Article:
We propose a novel keratin treatment of human hair by its aqueous mixtures with natural halloysite clay nanotubes. The loaded clay nanotubes together with free keratin produce micrometer-thick protective coating on hair. First, colloidal and structural properties of halloysite/keratin dispersions and the nanotube loaded with this protein were investigated. Above the keratin isoelectric point (pH = 4), the protein adsorption into the positive halloysite lumen is favored because of the electrostatic attractions. The ζ-potential magnitude of these core-shell particles increased from-35 (in pristine form) to-43 mV allowing for an enhanced colloidal stability (15 h at pH = 6). This keratin-clay tubule nanocomposite was used for the immersion treatment of hair. Three-dimensional-measuring laser scanning microscopy demonstrated that 50-60% of the hair surface coverage can be achieved with 1 wt % suspension application. Hair samples have been exposed to UV irradiation for times up to 72 h to explore the protection capacity of this coating by monitoring the cysteine oxidation products. The nanocomposites of halloysite and keratin prevent the deterioration of human hair as evident by significant inhibition of cysteic acid. The successful hair structure protection was also visually confirmed by atomic force microscopy and dark-field hyperspectral microscopy. The proposed formulation represents a promising strategy for a sustainable medical coating on the hair, which remediates UV irradiation stress.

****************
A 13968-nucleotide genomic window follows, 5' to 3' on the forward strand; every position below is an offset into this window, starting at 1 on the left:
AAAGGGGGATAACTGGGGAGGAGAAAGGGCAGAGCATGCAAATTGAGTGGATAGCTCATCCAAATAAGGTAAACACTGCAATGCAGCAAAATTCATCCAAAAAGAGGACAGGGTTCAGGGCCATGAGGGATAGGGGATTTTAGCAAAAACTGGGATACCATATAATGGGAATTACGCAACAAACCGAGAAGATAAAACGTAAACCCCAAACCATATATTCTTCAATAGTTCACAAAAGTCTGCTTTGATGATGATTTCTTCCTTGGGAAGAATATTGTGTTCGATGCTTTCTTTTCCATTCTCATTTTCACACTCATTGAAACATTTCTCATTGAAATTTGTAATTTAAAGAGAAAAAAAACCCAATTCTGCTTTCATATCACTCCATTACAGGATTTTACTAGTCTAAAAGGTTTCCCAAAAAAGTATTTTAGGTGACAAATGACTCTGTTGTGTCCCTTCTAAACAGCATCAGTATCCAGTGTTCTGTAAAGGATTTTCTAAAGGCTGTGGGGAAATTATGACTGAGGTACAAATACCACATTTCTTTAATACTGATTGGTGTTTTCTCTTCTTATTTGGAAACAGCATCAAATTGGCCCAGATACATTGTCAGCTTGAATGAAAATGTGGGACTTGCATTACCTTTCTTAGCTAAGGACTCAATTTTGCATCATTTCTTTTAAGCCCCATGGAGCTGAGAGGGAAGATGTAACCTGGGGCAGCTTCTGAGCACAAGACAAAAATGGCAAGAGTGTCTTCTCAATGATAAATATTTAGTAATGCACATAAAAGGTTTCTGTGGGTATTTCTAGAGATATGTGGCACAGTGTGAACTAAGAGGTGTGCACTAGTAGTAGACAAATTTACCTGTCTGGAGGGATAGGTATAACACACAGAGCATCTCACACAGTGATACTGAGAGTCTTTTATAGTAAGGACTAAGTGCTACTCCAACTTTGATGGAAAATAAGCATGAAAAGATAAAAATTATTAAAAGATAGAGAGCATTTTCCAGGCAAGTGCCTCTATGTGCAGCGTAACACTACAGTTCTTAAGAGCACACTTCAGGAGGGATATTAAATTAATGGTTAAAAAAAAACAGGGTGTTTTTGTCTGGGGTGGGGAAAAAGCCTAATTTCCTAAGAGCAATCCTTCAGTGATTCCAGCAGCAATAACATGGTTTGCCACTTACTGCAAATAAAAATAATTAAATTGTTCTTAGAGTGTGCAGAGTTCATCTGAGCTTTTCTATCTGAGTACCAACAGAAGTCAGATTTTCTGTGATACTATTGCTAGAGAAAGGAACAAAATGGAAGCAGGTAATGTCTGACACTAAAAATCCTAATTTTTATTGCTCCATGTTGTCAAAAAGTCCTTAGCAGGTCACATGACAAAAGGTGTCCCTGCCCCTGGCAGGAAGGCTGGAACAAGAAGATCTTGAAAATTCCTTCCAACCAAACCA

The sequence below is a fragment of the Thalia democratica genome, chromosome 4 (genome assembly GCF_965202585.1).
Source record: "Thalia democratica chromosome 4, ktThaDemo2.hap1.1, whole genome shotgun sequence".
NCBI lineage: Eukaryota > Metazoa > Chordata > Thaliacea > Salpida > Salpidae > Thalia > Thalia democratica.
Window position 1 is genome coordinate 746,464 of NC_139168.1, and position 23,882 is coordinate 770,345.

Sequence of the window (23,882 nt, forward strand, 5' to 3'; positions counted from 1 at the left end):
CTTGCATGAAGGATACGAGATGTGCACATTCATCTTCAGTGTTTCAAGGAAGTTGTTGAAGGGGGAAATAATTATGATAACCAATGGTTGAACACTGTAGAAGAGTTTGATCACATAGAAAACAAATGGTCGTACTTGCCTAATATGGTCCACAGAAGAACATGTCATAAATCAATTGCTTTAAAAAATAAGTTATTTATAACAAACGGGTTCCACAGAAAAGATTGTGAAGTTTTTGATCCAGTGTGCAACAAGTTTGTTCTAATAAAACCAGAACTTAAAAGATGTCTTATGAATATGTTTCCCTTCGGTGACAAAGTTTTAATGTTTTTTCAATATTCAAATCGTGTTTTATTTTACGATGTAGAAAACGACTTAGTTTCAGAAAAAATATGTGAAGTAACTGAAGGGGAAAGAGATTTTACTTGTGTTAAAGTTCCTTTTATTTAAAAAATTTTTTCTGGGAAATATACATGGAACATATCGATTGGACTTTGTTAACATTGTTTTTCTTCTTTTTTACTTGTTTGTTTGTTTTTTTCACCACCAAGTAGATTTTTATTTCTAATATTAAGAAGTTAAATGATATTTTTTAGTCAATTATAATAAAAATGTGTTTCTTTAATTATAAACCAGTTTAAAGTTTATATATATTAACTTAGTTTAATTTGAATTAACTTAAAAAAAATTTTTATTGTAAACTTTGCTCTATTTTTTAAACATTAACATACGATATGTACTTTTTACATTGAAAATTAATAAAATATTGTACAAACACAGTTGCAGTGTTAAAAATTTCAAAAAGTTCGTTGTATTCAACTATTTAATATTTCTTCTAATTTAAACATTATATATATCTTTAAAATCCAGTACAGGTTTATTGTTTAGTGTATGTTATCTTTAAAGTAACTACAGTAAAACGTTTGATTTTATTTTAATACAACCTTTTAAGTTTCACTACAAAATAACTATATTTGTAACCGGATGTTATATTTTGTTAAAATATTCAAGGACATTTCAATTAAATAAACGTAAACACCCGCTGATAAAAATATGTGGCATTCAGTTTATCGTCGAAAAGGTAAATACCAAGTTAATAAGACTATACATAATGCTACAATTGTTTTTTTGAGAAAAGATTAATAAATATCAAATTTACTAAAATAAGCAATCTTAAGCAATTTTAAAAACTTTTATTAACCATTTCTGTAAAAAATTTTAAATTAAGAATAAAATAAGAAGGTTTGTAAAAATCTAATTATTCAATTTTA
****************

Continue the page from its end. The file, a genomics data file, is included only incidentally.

- General Materials Science